On the weekend of April 11, I thought the worst thing that had happened was our minivan blowing a tire while I was driving our six-year-old to softball. It was a troubling experience, being my first flat tire, but I managed to get off the road, fill the tire with Fix-A-Flat, and gimp over to a Dobbs Auto where we spent the entire afternoon. Sophie was bummed about missing softball, but at least nobody was hurt and the car got a new tire. We drove home that night thinking the drama of the weekend was over. Being the good dad that he is, Michael even took Sophie out that evening for a private batting practice. All was well in family life.

Then seizure day happened.

It started without warning. One minute we were lying in bed chatting about birthday parties, the next minute he became rigid, shaking, gasping, unresponsive. I reflexively rolled him on his side and cradled his head to keep airways open; I tried ineptly to coach him, “stay with me,” “keep breathing” – as if he could hear me. Time froze as I watched him; it lasted forever. Yet there was no time for me to be frightened; I had to stay clear and do the right thing. Airway, breathing, circulation. What else did they teach in CPR/First Aid? Why is my husband having a seizure? Was this sleep-deprivation, dehydration, or did he eat something depraved? A young healthy male having a first-time seizure, could this be C-  … No, there is no time for differential diagnoses; just get him through this and everything will be all right. At one point during this eternity, I saw Sophie standing in our doorway, with fear and alarm in her eyes. I heard myself telling her, in my calmest voice possible, that things are okay and to go back to her room.  And then I found myself supporting Michael as he staggered to the bathroom – for some reason he wanted very much to walk, but was also very much a fall risk. I quickly spread some towels on the bathroom floor and convinced him to lie down, then watched him as he came out of the darkness back to me.

At some point I remembered that I needed to get him to a hospital. First time seizures must be checked out, I thought, even if this was certainly just a metabolic derangement. It was Sunday afternoon, and the kids had a busy week coming up in school; let’s not disrupt their routine too much. We will take daddy to the nearest ER, do a few tests, and get home by dinner time. I had an upcoming busy week, too, as did Michael himself, being due to travel overseas in three days. Then I realized, he shouldn’t travel right after a seizure – we’d have to cancel his entire trip! The ER docs had better be quick so I could send some emails and phone calls on Michael’s behalf as soon as we got home. Little did I know that the subject matter of my emails and phone calls would have been a lot more difficult that night.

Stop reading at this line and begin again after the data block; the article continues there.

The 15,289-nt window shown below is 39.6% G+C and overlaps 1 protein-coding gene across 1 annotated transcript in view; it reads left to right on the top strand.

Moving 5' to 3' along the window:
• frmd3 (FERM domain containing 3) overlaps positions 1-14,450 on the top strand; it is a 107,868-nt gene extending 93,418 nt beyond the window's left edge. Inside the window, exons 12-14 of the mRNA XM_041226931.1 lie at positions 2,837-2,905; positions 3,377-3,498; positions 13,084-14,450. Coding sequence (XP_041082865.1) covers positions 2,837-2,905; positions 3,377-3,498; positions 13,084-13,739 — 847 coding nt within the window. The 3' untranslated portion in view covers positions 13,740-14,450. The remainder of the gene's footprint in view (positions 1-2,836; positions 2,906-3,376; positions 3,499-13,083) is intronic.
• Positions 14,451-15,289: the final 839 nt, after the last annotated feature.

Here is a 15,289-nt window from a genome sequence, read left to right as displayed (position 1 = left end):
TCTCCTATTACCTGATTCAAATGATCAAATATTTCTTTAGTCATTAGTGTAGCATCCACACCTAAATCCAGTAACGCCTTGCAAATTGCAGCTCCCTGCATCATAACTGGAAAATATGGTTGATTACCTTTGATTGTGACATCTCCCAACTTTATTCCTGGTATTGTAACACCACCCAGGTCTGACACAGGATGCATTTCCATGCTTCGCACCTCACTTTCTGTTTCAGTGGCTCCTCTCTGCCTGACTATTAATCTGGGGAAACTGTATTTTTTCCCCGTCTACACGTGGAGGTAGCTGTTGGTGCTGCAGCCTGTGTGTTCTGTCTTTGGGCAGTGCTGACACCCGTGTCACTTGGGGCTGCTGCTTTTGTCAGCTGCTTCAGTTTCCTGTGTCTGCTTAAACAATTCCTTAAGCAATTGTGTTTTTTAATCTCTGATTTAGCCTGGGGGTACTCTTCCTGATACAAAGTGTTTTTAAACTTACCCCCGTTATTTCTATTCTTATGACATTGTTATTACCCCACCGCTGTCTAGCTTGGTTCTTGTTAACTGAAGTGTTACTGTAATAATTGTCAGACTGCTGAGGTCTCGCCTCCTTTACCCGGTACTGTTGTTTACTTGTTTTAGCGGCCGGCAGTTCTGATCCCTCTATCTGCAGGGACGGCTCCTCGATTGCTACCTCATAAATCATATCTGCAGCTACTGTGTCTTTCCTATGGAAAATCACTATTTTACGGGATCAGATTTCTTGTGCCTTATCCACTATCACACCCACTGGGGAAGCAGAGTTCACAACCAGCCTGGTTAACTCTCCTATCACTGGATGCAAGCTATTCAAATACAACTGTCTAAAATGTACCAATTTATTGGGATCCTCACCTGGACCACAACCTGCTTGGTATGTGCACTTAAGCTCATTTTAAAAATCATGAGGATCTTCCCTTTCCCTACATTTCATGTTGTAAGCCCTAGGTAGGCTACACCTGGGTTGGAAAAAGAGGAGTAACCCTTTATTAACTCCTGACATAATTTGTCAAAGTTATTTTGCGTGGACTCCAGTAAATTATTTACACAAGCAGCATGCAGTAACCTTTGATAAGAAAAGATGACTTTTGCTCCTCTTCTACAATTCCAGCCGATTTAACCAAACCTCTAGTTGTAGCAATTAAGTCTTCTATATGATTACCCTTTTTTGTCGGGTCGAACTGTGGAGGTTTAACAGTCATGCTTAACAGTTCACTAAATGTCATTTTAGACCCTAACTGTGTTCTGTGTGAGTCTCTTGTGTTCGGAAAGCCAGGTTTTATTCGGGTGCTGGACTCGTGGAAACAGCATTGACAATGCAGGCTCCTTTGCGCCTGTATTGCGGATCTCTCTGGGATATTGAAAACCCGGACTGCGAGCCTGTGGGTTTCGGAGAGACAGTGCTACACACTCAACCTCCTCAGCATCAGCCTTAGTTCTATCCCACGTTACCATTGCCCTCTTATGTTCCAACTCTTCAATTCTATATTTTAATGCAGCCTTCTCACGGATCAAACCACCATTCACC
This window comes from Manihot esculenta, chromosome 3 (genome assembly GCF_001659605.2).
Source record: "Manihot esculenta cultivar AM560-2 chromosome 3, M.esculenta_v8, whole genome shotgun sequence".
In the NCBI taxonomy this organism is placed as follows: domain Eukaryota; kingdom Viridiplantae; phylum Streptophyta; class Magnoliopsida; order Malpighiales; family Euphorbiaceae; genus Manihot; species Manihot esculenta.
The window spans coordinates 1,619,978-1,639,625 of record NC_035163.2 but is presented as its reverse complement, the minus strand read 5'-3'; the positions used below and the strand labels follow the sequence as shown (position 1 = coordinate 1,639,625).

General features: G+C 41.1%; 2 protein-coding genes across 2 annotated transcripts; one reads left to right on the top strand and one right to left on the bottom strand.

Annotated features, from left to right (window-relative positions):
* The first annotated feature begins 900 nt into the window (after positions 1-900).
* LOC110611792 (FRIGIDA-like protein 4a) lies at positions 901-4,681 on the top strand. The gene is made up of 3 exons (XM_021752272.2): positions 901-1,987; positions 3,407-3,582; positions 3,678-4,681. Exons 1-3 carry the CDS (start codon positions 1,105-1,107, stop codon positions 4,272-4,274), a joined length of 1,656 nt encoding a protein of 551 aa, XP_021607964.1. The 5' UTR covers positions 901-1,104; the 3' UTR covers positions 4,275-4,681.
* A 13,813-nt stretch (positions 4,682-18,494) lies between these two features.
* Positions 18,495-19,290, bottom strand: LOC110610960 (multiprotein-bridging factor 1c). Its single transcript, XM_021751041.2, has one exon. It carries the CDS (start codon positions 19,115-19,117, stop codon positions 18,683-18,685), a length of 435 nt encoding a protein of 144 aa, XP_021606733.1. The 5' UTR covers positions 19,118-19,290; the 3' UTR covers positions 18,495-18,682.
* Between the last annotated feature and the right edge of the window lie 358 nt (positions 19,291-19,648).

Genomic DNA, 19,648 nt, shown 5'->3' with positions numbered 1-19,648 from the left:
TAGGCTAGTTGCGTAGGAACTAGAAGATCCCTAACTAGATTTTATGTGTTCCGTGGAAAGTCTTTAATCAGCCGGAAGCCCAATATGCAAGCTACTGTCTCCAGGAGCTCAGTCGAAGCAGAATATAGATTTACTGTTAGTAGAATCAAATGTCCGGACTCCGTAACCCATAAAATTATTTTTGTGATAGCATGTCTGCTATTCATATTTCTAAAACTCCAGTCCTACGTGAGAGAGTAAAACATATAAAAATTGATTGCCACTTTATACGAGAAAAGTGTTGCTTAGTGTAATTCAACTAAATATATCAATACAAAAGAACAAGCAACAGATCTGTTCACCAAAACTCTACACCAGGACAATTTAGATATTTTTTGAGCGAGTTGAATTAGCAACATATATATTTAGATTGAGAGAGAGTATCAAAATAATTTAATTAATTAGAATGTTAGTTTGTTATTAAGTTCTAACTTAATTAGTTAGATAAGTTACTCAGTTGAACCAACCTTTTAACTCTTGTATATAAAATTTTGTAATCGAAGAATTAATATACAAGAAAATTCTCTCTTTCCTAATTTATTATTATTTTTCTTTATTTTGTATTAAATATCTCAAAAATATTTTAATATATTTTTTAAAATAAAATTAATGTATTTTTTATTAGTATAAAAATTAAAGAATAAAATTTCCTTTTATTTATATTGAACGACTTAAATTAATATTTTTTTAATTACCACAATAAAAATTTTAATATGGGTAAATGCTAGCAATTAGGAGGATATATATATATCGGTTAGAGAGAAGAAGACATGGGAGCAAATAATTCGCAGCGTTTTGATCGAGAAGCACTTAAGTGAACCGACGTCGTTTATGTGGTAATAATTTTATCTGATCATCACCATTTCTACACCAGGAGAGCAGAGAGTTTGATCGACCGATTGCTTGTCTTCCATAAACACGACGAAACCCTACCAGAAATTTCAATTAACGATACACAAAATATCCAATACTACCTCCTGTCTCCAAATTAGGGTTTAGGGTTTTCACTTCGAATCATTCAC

To say that Michael’s diagnosis was a surprise is an understatement. We were shocked. I simply refused to believe it. I screwed my eyes shut after seeing that CT scan, hoping the picture would change when I opened my eyes again. How can a 35-year-old who has been healthy all his life, with absolutely no signs or symptoms, have a large brain tumor? Moreover, how can a loving father of three young children, a budding scientist with grants and papers in the pipeline and an entire productive career in front of him, be forced to put life on hold to deal with this? Surely, the absurdity of it all meant it was not true.

Alas, we have been dealing with the truth of stage II oligoastrocytoma since that day. Life is what happens while you are busy making other plans.